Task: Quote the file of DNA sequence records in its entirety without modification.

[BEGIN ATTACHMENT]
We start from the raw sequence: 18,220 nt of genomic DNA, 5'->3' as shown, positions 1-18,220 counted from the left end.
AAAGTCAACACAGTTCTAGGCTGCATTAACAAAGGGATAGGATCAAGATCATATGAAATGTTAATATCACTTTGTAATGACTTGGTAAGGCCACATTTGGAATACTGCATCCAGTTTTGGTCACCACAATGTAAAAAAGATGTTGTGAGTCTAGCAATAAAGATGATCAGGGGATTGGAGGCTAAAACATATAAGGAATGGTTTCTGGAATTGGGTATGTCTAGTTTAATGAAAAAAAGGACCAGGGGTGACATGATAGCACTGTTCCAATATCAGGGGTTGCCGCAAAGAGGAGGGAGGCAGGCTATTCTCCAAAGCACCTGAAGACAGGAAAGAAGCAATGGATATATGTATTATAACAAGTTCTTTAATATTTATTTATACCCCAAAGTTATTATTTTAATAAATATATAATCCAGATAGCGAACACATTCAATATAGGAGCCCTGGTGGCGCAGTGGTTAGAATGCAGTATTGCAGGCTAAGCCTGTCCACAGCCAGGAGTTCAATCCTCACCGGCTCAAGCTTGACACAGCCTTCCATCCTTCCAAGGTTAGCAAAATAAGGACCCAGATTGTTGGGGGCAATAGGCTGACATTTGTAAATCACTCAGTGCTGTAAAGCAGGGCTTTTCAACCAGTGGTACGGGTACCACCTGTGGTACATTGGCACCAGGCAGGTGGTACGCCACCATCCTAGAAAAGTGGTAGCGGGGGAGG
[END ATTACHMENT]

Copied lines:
We start from the raw sequence: 18,220 nt of genomic DNA, 5'->3' as shown, positions 1-18,220 counted from the left end.
AAAGTCAACACAGTTCTAGGCTGCATTAACAAAGGGATAGGATCAAGATCATATGAAATGTTAATATCACTTTGTAATGACTTGGTAAGGCCACATTTGGAATACTGCATCCAGTTTTGGTCACCACAATGTAAAAAAGATGTTGTGAGTCTAGCAATAAAGATGATCAGGGGATTGGAGGCTAAAACATATAAGGAATGGTTTCTGGAATTGGGTATGTCTAGTTTAATGAAAAAAAGGACCAGGGGTGACATGATAGCACTGTTCCAATATCAGGGGTTGCCGCAAAGAGGAGGGAGGCAGGCTATTCTCCAAAGCACCTGAAGACAGGAAAGAAGCAATGGATATATGTATTATAACAAGTTCTTTAATATTTATTTATACCCCAAAGTTATTATTTTAATAAATATATAATCCAGATAGCGAACACATTCAATATAGGAGCCCTGGTGGCGCAGTGGTTAGAATGCAGTATTGCAGGCTAAGCCTGTCCACAGCCAGGAGTTCAATCCTCACCGGCTCAAGCTTGACACAGCCTTCCATCCTTCCAAGGTTAGCAAAATAAGGACCCAGATTGTTGGGGGCAATAGGCTGACATTTGTAAATCACTCAGTGCTGTAAAGCAGGGCTTTTCAACCAGTGGTACGGGTACCACCTGTGGTACATTGGCACCAGGCAGGTGGTACGCCACCATCCTAGAAAAGTGGTAGCGGGGGAGG